He believes the world economic community is pushing Russia to assume the role of a global commodity province, hardly an incentive for innovation. Unlike most other experts, however, he’s surprisingly upbeat about the future and feels that innovation in the energy sector could have the same impact it did for the IT and nanosectors.
A ‘Silicon Valley’ of energy services?
“If Russia’s future is to become little more than a commodity province the critical issue for us is what kind of province should we be?
There’s nothing wrong with being commodity-driven if we are also capable of meeting the global demand for top-quality energy—oil as well as other resources. This is ‘commodity hi-tech,’ an energy-focused economy driven by innovation.
To Mr. Lavrov, continuing to dream about Russia as Eurasia’s new darling for broad-based technology, a bustling consumer goods provider or a global knowledge center is fantasy.
“We need to develop the strategy and leadership to re-assert our new role as the global leader in upscale energy markets,” he asserts.
“I’m not just talking about oil and gas. The market also includes energy-related services and nuclear and hydro-energy. Efficiency in hydrocarbon energy has barely scratched the surface. If Russia can successfully assume the pole position in this market, few will ever again question this country’s place in the global economy.
“Politically,” Mr. Lavrov continues, “no one will want to chop Far East regions off mainland Russia if we can develop enough economic capacity to meet Asian demand for what they really expect from us.
It’s innovation that will secure Russia’s place in the post-crisis world, not ‘world-class machine-building’. “In my opinion, this kind of talk is just another way to squander national resources.”
Through engineering to innovation
Mr. Lavrov’s approach is to apply innovative engineering to all aspects of the commodities sector. “It’s applicable to the nuclear energy sector, to resource-saving efforts, to bio-fuel technology and more,” he says.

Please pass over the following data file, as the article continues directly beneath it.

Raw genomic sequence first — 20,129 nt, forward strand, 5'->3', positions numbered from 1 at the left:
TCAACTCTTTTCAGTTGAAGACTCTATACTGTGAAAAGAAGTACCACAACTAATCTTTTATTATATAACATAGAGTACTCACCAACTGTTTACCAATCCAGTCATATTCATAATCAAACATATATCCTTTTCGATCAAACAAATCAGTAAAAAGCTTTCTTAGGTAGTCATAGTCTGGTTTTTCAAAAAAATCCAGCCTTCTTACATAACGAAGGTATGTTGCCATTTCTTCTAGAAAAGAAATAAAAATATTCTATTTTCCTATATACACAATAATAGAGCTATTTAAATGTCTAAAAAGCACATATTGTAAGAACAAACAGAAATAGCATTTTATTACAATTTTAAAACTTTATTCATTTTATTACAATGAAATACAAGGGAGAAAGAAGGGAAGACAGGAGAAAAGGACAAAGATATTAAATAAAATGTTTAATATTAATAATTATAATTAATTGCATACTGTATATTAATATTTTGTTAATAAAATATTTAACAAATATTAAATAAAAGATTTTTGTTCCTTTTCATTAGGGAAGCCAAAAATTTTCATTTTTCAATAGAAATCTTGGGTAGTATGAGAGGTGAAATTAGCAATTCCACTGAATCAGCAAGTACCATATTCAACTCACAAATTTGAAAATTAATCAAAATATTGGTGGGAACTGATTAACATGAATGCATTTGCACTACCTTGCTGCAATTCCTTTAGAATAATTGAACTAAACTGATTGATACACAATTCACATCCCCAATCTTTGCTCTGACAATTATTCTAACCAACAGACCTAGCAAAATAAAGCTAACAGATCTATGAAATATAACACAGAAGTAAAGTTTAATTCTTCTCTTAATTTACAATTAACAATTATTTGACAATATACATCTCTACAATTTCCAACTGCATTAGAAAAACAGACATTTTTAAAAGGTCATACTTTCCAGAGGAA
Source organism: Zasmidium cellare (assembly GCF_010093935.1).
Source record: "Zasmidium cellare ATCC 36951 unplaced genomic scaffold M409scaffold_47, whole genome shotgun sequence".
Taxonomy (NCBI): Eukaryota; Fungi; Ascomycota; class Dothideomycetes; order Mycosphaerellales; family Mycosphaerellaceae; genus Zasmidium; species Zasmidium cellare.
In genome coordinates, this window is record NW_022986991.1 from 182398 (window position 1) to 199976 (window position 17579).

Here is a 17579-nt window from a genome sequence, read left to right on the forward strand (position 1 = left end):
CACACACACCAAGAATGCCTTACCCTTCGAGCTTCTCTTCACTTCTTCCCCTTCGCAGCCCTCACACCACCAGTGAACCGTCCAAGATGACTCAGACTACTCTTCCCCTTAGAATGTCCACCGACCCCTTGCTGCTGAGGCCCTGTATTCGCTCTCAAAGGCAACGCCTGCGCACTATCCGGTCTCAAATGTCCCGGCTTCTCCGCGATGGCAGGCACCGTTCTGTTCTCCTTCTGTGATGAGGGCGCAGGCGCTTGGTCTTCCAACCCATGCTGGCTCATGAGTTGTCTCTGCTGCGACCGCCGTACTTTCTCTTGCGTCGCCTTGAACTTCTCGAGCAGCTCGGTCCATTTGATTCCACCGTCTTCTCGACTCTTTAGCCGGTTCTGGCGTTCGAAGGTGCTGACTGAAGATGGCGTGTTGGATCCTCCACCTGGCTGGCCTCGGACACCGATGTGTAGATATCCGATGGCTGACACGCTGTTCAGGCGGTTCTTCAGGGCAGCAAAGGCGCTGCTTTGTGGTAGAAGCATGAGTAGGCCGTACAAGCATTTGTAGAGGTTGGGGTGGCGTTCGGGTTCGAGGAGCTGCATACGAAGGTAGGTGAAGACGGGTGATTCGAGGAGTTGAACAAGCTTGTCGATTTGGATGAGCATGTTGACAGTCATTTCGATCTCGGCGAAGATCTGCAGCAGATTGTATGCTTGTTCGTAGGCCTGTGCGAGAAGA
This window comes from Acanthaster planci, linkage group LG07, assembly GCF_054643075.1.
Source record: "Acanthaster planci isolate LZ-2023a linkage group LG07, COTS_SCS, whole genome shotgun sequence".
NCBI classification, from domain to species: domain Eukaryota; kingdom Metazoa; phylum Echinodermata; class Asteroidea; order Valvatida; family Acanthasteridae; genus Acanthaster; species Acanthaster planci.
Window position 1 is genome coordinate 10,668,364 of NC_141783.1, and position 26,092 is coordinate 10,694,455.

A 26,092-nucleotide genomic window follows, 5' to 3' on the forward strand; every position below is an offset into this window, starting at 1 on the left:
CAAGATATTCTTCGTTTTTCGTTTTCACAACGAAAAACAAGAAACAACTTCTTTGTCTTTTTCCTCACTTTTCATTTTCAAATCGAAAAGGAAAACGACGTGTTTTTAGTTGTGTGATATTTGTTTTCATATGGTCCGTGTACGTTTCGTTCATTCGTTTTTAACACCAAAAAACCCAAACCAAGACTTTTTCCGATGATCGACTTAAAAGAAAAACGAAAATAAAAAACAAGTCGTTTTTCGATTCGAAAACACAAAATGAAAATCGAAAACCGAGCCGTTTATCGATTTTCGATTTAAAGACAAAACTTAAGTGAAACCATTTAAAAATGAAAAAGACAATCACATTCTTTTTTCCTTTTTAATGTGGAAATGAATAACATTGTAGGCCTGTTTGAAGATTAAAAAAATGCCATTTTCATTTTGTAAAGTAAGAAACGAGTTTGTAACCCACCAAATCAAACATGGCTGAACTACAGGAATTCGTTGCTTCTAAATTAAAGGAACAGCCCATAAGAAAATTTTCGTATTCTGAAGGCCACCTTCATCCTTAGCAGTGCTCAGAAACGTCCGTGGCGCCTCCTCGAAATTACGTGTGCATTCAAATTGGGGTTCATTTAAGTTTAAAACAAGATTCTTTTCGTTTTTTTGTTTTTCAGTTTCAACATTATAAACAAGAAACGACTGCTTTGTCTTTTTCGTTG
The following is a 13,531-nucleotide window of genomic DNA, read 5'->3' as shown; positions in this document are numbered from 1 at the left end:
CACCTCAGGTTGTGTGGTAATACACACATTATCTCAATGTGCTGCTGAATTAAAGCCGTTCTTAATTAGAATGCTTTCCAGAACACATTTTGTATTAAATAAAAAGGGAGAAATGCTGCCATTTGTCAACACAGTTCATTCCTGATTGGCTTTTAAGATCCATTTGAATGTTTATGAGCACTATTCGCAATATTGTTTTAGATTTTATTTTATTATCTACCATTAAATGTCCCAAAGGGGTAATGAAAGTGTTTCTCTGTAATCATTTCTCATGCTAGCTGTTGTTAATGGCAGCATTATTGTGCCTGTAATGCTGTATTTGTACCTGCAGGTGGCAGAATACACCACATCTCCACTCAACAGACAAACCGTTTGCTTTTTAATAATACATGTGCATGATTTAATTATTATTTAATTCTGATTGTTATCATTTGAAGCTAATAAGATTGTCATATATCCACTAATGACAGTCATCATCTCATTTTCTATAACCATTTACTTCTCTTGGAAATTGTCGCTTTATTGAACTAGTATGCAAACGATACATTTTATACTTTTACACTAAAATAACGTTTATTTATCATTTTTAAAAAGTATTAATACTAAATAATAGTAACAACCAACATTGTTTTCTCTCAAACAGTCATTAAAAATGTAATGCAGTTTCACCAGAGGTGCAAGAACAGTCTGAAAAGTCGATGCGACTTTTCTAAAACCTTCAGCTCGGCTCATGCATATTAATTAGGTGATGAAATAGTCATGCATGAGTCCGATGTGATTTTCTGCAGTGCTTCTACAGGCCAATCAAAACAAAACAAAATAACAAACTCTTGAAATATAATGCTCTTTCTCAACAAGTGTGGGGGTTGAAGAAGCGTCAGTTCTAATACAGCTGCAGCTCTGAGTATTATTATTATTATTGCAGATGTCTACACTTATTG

All of these are hi-tech sectors, but every time we hear about the ‘commodity economy’ we automatically think of oil and gas, ignoring not only bio-fuels but even nuclear power.
And technology engineering is the best way to revitalize our presently depressed sectors. “What engineering does is revolutionize production philosophy rather than simply evolve what is altogether archaic.” To illustrate his point, Mr. Lavrov talked about how hi-tech engineering transformed the cutting tool industry.
“Look at laser sintering technology in metallurgy. It doesn’t require new lathes. What is required is world-class, computer-based mathematics and developed (or imported) laser technologies.”
Too often however, Russian firms waste time, money and energy by insisting on ‘inventing’ something that international producers already have--like high efficiency boilers that we already import from China in mammoth quantities.
As a former manager at Nizhny Novgorod-based Termal, a thermal-electric company, Mr. Lavrov talked about how engineering helps attract new technology.